Hurricane IRMA bullying sailors
Saturday 2nd September 2017
Disturbance Thirty Four entered the Bay of Campeche overnight and looks set to head west across the Bay at 12 knots. Whilst there are still positive environmental conditions for development, a frontal system coming south is drawing dry air and wind shear into the Gulf of Mexico and will keep this in check.
Category 3 hurricane IRMA is now 1500 miles east of the Caribbean headed a tad north of west at 12 knots. Despite a wobble overnight, this remains a powerful storm with a current hurricane severity index rating of 16 out of a possible 50 points (5 size / 11 intensity) which in real terms is producing 100 to 120 knot winds. Further intensification is expected to a rating of 29 (14 for size and 15 for intensity). These are really nasty days at sea. With a clear run ahead, IRMA is expected to make its closest approach to the islands of the north west Caribbean on Wednesday, still as a powerful hurricane. Thereafter the track remains uncertain and opinions are divided between an early turn into the Atlantic, a swipe at Florida and the eastern seaboard or the eastern Gulf of Mexico. As things stand, the eastern seaboard would seem marginally more likely and is today's view of the more reliable and consistent commentators, while the Blind Sniper has this going to the western Gulf.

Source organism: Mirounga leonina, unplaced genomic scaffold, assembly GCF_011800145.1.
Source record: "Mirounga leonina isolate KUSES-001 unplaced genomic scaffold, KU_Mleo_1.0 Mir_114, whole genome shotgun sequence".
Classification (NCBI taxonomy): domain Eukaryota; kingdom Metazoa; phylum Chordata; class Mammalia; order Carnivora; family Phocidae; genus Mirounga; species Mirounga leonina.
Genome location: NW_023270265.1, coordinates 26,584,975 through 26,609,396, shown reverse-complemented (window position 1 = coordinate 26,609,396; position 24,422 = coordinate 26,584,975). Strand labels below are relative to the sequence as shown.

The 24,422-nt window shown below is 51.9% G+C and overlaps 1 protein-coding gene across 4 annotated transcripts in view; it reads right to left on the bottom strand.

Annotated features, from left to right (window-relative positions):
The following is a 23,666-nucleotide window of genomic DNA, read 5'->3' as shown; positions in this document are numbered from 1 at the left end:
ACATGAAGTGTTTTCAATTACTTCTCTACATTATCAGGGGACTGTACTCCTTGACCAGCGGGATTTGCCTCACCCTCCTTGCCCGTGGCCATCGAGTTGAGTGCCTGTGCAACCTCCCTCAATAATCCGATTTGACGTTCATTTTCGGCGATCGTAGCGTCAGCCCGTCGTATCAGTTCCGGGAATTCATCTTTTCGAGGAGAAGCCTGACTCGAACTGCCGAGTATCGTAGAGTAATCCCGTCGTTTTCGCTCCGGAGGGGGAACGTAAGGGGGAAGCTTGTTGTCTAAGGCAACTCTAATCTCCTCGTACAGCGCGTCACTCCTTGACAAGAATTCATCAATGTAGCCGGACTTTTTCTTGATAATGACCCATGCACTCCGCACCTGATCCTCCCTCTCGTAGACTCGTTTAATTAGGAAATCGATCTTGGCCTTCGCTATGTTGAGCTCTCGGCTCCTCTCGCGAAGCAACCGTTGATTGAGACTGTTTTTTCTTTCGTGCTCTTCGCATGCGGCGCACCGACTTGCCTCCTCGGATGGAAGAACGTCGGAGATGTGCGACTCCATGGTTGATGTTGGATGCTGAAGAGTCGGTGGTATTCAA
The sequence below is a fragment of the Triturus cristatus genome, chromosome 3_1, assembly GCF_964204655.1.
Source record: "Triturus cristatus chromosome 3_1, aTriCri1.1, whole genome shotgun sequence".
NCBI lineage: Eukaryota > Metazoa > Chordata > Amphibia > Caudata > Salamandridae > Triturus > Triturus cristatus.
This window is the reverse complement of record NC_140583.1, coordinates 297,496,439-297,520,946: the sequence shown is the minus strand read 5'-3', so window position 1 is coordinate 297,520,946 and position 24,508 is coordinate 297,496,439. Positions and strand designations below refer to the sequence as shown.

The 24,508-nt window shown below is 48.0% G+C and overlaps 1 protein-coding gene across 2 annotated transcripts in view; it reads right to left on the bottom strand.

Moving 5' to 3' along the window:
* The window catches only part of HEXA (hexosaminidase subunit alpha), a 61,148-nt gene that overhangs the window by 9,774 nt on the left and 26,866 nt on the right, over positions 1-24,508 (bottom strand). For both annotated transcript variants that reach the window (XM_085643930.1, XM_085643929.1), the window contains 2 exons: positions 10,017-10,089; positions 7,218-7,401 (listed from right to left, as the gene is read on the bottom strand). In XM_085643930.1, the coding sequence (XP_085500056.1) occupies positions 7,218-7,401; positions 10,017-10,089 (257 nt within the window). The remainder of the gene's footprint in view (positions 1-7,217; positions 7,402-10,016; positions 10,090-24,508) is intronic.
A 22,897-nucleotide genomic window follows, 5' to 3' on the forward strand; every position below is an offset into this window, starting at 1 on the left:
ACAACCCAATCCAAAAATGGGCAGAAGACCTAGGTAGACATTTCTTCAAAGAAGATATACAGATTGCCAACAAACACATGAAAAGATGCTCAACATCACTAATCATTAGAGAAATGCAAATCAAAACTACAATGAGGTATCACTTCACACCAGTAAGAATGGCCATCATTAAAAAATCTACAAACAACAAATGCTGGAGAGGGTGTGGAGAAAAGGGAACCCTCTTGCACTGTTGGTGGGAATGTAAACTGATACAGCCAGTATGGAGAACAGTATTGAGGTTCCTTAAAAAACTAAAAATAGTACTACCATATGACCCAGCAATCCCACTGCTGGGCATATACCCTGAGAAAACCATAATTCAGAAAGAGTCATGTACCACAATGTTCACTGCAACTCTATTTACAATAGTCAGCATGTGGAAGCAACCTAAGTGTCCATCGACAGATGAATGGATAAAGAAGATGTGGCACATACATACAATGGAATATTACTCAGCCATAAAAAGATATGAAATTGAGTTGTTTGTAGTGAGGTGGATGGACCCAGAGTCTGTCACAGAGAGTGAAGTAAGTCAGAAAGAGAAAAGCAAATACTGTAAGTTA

I'd watch Disturbance Thirty Seven. Two days west of the Cape Verde Islands, this system is astern and south of IRMA enjoying the same storm-positive environment but could follow a more southerly track than its predecessor which may in extremis reach the western Caribbean where fertile waters wait. Early days.
Awful days at sea, otherwise stand easy.